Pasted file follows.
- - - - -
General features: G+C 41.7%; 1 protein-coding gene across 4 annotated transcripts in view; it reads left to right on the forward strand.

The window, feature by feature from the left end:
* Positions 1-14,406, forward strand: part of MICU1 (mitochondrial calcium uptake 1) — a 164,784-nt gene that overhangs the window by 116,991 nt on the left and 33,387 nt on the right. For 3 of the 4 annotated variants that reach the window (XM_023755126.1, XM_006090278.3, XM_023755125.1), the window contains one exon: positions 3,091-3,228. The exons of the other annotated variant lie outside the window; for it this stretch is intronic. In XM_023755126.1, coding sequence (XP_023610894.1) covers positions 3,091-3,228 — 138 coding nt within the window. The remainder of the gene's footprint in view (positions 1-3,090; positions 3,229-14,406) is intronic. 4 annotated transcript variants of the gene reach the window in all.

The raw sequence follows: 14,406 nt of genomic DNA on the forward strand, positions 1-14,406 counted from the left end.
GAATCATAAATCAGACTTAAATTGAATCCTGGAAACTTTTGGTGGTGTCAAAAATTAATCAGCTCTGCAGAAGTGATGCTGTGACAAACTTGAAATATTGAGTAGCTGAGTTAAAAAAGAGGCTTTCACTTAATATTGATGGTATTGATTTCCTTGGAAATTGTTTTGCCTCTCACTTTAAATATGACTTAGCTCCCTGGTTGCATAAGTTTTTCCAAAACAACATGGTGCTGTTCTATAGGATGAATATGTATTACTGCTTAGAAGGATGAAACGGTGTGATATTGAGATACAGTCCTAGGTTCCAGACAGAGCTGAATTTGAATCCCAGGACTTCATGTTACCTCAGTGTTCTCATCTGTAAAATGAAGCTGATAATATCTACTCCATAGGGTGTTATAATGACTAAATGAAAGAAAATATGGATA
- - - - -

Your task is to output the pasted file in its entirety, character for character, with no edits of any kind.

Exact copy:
General features: G+C 41.7%; 1 protein-coding gene across 4 annotated transcripts in view; it reads left to right on the forward strand.

The window, feature by feature from the left end:
* Positions 1-14,406, forward strand: part of MICU1 (mitochondrial calcium uptake 1) — a 164,784-nt gene that overhangs the window by 116,991 nt on the left and 33,387 nt on the right. For 3 of the 4 annotated variants that reach the window (XM_023755126.1, XM_006090278.3, XM_023755125.1), the window contains one exon: positions 3,091-3,228. The exons of the other annotated variant lie outside the window; for it this stretch is intronic. In XM_023755126.1, coding sequence (XP_023610894.1) covers positions 3,091-3,228 — 138 coding nt within the window. The remainder of the gene's footprint in view (positions 1-3,090; positions 3,229-14,406) is intronic. 4 annotated transcript variants of the gene reach the window in all.

The raw sequence follows: 14,406 nt of genomic DNA on the forward strand, positions 1-14,406 counted from the left end.
GAATCATAAATCAGACTTAAATTGAATCCTGGAAACTTTTGGTGGTGTCAAAAATTAATCAGCTCTGCAGAAGTGATGCTGTGACAAACTTGAAATATTGAGTAGCTGAGTTAAAAAAGAGGCTTTCACTTAATATTGATGGTATTGATTTCCTTGGAAATTGTTTTGCCTCTCACTTTAAATATGACTTAGCTCCCTGGTTGCATAAGTTTTTCCAAAACAACATGGTGCTGTTCTATAGGATGAATATGTATTACTGCTTAGAAGGATGAAACGGTGTGATATTGAGATACAGTCCTAGGTTCCAGACAGAGCTGAATTTGAATCCCAGGACTTCATGTTACCTCAGTGTTCTCATCTGTAAAATGAAGCTGATAATATCTACTCCATAGGGTGTTATAATGACTAAATGAAAGAAAATATGGATA